The average attractive and useful life span of a rose is around 35 years - some can go on longer, if they've been fed and thickly mulched for most of their lifetime.
Personally, I'd get rid of it and plant something else - rose sickness may occur if you try to plant another rose in the same spot, but using a mycorrhizal product such as Rootgrow in the planting hole may stop that happening. Alternatively, take the opportunity to plant something different that suits the conditions and space available.
If you still want the rose and want to try to regenerate it, then yes, some drastic pruning back in spring is called for. You don't say where you are in the world, but in the UK, that kind of pruning would take place last week of February or first week of March. I'd remove the gnarly old wood down to about 2 inches, and any newer, healthier looking wood to about 8 inches. If you do this, you'll need to keep an eye on it to rub out any incipient growth buds which might be breaking in the wrong direction - you want new branches going away from the centre of the bush, not growing inwards, and nor do you want branches growing which cross each other and rub together later, so some minor, subsequent formative pruning may be necessary. It's also essential to make sure any sucker growth off the rootstock is removed - cutting back so drastically might induce the rootstock to produce lots of growth, which you don't want.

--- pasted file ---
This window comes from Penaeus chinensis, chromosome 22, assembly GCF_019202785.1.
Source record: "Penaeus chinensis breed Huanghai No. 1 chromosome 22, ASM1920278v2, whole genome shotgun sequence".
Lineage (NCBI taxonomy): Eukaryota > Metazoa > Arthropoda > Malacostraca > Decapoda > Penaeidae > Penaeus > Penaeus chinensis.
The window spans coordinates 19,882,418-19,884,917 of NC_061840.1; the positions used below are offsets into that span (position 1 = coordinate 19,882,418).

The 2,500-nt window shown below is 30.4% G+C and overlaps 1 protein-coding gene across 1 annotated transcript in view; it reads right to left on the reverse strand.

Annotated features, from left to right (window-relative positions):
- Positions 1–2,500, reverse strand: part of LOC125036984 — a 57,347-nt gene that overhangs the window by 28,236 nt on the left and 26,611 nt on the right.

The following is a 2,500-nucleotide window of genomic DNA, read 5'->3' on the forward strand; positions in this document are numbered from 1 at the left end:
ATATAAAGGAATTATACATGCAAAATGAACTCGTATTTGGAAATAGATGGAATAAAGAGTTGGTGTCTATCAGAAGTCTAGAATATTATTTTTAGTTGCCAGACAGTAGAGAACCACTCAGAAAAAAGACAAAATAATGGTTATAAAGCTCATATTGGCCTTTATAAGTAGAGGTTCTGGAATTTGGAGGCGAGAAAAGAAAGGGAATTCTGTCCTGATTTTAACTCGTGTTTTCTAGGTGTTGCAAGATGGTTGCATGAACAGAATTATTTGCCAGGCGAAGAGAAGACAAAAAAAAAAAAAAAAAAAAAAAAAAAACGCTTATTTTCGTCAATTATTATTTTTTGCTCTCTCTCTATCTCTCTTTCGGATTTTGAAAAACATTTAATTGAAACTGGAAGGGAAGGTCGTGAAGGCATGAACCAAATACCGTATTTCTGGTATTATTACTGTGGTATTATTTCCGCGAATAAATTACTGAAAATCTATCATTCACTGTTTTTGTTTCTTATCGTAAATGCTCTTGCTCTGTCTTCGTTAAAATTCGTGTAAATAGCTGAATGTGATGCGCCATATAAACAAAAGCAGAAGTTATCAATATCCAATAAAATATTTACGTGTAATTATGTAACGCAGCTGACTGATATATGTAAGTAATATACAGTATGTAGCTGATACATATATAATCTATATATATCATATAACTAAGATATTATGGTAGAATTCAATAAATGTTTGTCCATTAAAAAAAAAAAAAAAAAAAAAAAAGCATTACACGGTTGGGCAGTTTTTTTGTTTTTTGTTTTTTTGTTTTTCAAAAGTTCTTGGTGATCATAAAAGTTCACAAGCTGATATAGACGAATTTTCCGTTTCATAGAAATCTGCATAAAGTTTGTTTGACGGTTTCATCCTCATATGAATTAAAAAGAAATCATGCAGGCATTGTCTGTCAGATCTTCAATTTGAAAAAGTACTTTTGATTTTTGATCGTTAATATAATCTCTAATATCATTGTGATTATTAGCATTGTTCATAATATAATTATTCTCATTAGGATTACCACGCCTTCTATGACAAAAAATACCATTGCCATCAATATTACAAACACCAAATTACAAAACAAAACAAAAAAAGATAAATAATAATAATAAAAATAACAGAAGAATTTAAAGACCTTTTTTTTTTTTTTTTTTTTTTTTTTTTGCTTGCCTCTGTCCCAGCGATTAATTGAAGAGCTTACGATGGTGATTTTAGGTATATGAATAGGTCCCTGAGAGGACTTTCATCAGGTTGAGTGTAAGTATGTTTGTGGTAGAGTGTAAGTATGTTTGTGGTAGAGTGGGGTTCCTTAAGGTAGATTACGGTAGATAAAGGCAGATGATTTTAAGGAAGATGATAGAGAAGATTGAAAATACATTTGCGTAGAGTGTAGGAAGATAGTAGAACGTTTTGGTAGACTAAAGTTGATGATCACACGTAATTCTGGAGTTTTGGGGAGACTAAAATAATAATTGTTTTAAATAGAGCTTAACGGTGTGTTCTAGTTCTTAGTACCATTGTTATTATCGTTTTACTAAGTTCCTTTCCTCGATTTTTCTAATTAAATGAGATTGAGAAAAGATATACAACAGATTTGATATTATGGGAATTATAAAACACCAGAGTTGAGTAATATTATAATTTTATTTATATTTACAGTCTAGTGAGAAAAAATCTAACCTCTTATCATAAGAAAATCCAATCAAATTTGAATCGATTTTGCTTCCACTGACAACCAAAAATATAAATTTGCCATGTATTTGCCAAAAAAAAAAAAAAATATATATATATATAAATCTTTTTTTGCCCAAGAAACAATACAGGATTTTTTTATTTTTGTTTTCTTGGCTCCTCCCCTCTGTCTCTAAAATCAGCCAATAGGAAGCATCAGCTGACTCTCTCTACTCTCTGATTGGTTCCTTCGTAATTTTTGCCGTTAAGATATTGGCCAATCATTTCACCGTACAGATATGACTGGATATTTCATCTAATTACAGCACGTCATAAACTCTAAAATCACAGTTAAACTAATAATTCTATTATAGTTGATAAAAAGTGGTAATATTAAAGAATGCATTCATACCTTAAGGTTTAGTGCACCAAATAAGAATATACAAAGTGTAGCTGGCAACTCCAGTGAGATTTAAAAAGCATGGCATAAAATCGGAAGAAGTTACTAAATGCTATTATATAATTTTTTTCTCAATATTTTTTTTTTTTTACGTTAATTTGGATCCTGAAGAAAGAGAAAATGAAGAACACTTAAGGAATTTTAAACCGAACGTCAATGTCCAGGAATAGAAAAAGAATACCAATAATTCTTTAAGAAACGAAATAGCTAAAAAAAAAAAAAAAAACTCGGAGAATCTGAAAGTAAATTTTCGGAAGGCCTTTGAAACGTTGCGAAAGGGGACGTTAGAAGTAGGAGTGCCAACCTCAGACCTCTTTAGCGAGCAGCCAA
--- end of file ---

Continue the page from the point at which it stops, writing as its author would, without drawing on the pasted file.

Whether you feed or not at that time is dependent on where you are, but certainly in the south of the UK at the end of March, I'd apply a specialist granular Rose Food, and top off with a layer of composted horse manure, making sure to keep it away from the base of the stems. Then it's a case of wait and see what happens - if it does grow again, most Rose Food instructions say to reapply 6-8 weeks later, so do that too. And keep up the usual spray regime as it leafs out, if it does.